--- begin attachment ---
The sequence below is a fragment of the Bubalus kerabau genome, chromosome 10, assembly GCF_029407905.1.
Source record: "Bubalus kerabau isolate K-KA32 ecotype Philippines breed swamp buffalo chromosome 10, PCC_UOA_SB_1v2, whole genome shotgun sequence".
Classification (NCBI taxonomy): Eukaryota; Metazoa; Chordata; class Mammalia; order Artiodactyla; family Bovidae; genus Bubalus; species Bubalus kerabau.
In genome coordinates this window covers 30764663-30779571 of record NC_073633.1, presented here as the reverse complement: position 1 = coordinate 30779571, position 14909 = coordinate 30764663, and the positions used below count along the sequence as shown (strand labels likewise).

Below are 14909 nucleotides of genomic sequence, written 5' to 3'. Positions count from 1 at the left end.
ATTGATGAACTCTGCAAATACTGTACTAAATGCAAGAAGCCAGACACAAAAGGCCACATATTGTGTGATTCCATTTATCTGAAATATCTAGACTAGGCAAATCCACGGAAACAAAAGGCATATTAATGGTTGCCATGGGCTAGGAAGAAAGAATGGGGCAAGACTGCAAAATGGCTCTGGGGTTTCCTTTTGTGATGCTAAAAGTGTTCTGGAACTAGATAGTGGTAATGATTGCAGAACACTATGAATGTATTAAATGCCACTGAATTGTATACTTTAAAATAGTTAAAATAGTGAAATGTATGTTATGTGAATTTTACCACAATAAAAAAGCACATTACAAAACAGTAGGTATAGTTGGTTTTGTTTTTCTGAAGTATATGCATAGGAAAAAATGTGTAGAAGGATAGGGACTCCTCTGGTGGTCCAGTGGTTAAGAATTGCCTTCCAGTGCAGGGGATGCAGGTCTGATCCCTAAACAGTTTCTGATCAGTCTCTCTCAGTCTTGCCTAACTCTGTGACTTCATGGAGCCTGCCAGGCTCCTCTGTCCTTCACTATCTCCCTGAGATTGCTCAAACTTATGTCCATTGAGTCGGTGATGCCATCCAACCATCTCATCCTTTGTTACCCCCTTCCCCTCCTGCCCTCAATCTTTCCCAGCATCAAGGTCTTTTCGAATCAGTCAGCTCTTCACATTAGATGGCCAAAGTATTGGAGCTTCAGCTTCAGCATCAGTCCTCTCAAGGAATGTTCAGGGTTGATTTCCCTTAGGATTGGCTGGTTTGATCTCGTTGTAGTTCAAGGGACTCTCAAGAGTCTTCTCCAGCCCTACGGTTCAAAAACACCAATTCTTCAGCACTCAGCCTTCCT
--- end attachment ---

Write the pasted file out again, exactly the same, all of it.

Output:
The sequence below is a fragment of the Bubalus kerabau genome, chromosome 10, assembly GCF_029407905.1.
Source record: "Bubalus kerabau isolate K-KA32 ecotype Philippines breed swamp buffalo chromosome 10, PCC_UOA_SB_1v2, whole genome shotgun sequence".
Classification (NCBI taxonomy): Eukaryota; Metazoa; Chordata; class Mammalia; order Artiodactyla; family Bovidae; genus Bubalus; species Bubalus kerabau.
In genome coordinates this window covers 30764663-30779571 of record NC_073633.1, presented here as the reverse complement: position 1 = coordinate 30779571, position 14909 = coordinate 30764663, and the positions used below count along the sequence as shown (strand labels likewise).

Below are 14909 nucleotides of genomic sequence, written 5' to 3'. Positions count from 1 at the left end.
ATTGATGAACTCTGCAAATACTGTACTAAATGCAAGAAGCCAGACACAAAAGGCCACATATTGTGTGATTCCATTTATCTGAAATATCTAGACTAGGCAAATCCACGGAAACAAAAGGCATATTAATGGTTGCCATGGGCTAGGAAGAAAGAATGGGGCAAGACTGCAAAATGGCTCTGGGGTTTCCTTTTGTGATGCTAAAAGTGTTCTGGAACTAGATAGTGGTAATGATTGCAGAACACTATGAATGTATTAAATGCCACTGAATTGTATACTTTAAAATAGTTAAAATAGTGAAATGTATGTTATGTGAATTTTACCACAATAAAAAAGCACATTACAAAACAGTAGGTATAGTTGGTTTTGTTTTTCTGAAGTATATGCATAGGAAAAAATGTGTAGAAGGATAGGGACTCCTCTGGTGGTCCAGTGGTTAAGAATTGCCTTCCAGTGCAGGGGATGCAGGTCTGATCCCTAAACAGTTTCTGATCAGTCTCTCTCAGTCTTGCCTAACTCTGTGACTTCATGGAGCCTGCCAGGCTCCTCTGTCCTTCACTATCTCCCTGAGATTGCTCAAACTTATGTCCATTGAGTCGGTGATGCCATCCAACCATCTCATCCTTTGTTACCCCCTTCCCCTCCTGCCCTCAATCTTTCCCAGCATCAAGGTCTTTTCGAATCAGTCAGCTCTTCACATTAGATGGCCAAAGTATTGGAGCTTCAGCTTCAGCATCAGTCCTCTCAAGGAATGTTCAGGGTTGATTTCCCTTAGGATTGGCTGGTTTGATCTCGTTGTAGTTCAAGGGACTCTCAAGAGTCTTCTCCAGCCCTACGGTTCAAAAACACCAATTCTTCAGCACTCAGCCTTCCT